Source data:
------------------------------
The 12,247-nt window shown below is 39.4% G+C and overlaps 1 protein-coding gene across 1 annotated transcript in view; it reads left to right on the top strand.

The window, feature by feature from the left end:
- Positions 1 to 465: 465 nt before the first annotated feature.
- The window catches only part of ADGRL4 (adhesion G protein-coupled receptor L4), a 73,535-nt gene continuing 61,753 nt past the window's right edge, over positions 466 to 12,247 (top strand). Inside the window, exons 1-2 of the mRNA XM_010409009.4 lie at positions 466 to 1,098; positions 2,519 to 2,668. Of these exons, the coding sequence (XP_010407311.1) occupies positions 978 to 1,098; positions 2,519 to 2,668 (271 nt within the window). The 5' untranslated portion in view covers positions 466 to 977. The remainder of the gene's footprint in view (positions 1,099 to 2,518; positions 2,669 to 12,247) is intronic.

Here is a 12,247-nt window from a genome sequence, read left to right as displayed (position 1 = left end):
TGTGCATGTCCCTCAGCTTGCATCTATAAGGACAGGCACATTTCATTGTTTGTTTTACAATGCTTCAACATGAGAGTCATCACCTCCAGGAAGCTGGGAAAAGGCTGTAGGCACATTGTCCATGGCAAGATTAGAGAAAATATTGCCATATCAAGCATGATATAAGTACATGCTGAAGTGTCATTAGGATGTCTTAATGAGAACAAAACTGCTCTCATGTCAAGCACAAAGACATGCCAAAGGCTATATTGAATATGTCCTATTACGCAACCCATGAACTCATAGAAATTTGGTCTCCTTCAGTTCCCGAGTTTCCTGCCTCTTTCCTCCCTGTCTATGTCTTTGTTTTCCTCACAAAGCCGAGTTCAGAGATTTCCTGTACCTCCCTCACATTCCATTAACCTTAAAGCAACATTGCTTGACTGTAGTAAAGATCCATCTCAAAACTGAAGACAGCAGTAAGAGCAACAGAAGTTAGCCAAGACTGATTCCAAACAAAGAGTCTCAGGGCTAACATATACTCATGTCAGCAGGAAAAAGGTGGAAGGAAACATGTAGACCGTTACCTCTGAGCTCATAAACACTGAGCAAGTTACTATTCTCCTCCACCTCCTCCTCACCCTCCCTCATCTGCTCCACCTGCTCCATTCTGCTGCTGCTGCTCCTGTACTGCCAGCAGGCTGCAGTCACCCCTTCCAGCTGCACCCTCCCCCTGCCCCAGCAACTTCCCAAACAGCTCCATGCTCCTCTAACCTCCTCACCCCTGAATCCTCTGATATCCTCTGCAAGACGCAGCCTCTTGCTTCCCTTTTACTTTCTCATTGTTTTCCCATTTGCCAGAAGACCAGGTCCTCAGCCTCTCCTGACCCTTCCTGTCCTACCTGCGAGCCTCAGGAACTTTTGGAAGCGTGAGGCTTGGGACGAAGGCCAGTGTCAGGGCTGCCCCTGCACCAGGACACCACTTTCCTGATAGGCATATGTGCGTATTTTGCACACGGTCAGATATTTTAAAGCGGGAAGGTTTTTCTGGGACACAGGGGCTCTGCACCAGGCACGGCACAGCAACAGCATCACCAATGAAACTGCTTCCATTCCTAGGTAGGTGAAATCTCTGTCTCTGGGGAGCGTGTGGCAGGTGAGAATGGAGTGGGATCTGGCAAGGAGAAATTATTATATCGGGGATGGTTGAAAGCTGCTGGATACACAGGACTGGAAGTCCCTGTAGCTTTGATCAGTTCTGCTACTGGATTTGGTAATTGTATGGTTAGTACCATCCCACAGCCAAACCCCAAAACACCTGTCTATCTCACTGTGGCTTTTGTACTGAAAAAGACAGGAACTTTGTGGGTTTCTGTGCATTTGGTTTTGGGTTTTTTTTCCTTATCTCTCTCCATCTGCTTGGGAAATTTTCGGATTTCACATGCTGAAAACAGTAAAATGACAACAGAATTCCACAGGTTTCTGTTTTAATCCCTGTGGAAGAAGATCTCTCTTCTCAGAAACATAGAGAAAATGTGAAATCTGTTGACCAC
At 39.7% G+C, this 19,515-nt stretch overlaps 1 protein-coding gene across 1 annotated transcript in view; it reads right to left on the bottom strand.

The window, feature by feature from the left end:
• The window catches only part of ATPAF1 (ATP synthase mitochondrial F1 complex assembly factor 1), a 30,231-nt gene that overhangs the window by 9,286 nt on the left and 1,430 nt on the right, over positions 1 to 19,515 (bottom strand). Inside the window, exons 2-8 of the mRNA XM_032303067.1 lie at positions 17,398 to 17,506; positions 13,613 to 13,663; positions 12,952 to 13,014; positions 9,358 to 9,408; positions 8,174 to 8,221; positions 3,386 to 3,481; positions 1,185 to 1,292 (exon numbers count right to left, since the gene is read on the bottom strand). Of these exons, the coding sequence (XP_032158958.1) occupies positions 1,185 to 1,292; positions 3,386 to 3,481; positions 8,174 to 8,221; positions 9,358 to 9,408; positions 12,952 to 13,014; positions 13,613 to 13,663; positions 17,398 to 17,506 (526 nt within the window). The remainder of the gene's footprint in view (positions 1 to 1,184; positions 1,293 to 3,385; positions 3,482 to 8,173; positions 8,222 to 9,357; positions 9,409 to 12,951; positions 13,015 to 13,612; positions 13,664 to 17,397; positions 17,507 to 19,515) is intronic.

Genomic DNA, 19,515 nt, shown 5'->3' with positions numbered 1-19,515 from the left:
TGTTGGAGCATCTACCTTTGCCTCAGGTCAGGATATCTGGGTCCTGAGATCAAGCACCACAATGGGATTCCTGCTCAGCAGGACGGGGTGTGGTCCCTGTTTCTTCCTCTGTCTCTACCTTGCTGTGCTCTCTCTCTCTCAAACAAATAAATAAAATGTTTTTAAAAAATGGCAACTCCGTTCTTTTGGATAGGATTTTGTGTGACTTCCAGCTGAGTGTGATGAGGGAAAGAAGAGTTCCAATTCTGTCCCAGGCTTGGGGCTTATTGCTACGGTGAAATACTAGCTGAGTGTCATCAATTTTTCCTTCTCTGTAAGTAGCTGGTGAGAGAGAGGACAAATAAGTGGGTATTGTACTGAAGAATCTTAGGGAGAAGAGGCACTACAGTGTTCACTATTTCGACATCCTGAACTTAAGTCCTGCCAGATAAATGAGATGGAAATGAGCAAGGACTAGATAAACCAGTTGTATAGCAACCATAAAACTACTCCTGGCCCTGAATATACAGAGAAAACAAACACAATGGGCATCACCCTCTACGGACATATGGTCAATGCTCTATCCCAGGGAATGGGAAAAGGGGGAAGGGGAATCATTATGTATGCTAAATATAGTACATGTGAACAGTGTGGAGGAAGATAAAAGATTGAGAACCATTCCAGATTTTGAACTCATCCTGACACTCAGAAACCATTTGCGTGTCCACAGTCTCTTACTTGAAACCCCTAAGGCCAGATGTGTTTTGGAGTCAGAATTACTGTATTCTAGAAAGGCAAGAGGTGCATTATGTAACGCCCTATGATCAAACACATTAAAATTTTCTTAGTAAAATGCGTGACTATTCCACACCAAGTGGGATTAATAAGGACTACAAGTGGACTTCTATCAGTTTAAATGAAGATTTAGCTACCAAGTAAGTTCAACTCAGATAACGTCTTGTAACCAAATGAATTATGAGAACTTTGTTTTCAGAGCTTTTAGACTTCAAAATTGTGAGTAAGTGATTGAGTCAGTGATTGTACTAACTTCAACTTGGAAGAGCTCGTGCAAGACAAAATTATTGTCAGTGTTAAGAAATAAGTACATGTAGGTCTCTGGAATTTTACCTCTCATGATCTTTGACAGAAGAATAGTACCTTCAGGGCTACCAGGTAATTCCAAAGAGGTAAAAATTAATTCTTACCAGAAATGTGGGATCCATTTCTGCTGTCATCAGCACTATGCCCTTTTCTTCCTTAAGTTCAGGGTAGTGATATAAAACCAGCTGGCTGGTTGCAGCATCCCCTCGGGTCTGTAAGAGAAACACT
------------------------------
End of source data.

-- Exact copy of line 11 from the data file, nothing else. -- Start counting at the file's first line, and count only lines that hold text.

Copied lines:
TGTTGGAGCATCTACCTTTGCCTCAGGTCAGGATATCTGGGTCCTGAGATCAAGCACCACAATGGGATTCCTGCTCAGCAGGACGGGGTGTGGTCCCTGTTTCTTCCTCTGTCTCTACCTTGCTGTGCTCTCTCTCTCTCAAACAAATAAATAAAATGTTTTTAAAAAATGGCAACTCCGTTCTTTTGGATAGGATTTTGTGTGACTTCCAGCTGAGTGTGATGAGGGAAAGAAGAGTTCCAATTCTGTCCCAGGCTTGGGGCTTATTGCTACGGTGAAATACTAGCTGAGTGTCATCAATTTTTCCTTCTCTGTAAGTAGCTGGTGAGAGAGAGGACAAATAAGTGGGTATTGTACTGAAGAATCTTAGGGAGAAGAGGCACTACAGTGTTCACTATTTCGACATCCTGAACTTAAGTCCTGCCAGATAAATGAGATGGAAATGAGCAAGGACTAGATAAACCAGTTGTATAGCAACCATAAAACTACTCCTGGCCCTGAATATACAGAGAAAACAAACACAATGGGCATCACCCTCTACGGACATATGGTCAATGCTCTATCCCAGGGAATGGGAAAAGGGGGAAGGGGAATCATTATGTATGCTAAATATAGTACATGTGAACAGTGTGGAGGAAGATAAAAGATTGAGAACCATTCCAGATTTTGAACTCATCCTGACACTCAGAAACCATTTGCGTGTCCACAGTCTCTTACTTGAAACCCCTAAGGCCAGATGTGTTTTGGAGTCAGAATTACTGTATTCTAGAAAGGCAAGAGGTGCATTATGTAACGCCCTATGATCAAACACATTAAAATTTTCTTAGTAAAATGCGTGACTATTCCACACCAAGTGGGATTAATAAGGACTACAAGTGGACTTCTATCAGTTTAAATGAAGATTTAGCTACCAAGTAAGTTCAACTCAGATAACGTCTTGTAACCAAATGAATTATGAGAACTTTGTTTTCAGAGCTTTTAGACTTCAAAATTGTGAGTAAGTGATTGAGTCAGTGATTGTACTAACTTCAACTTGGAAGAGCTCGTGCAAGACAAAATTATTGTCAGTGTTAAGAAATAAGTACATGTAGGTCTCTGGAATTTTACCTCTCATGATCTTTGACAGAAGAATAGTACCTTCAGGGCTACCAGGTAATTCCAAAGAGGTAAAAATTAATTCTTACCAGAAATGTGGGATCCATTTCTGCTGTCATCAGCACTATGCCCTTTTCTTCCTTAAGTTCAGGGTAGTGATATAAAACCAGCTGGCTGGTTGCAGCATCCCCTCGGGTCTGTAAGAGAAACACT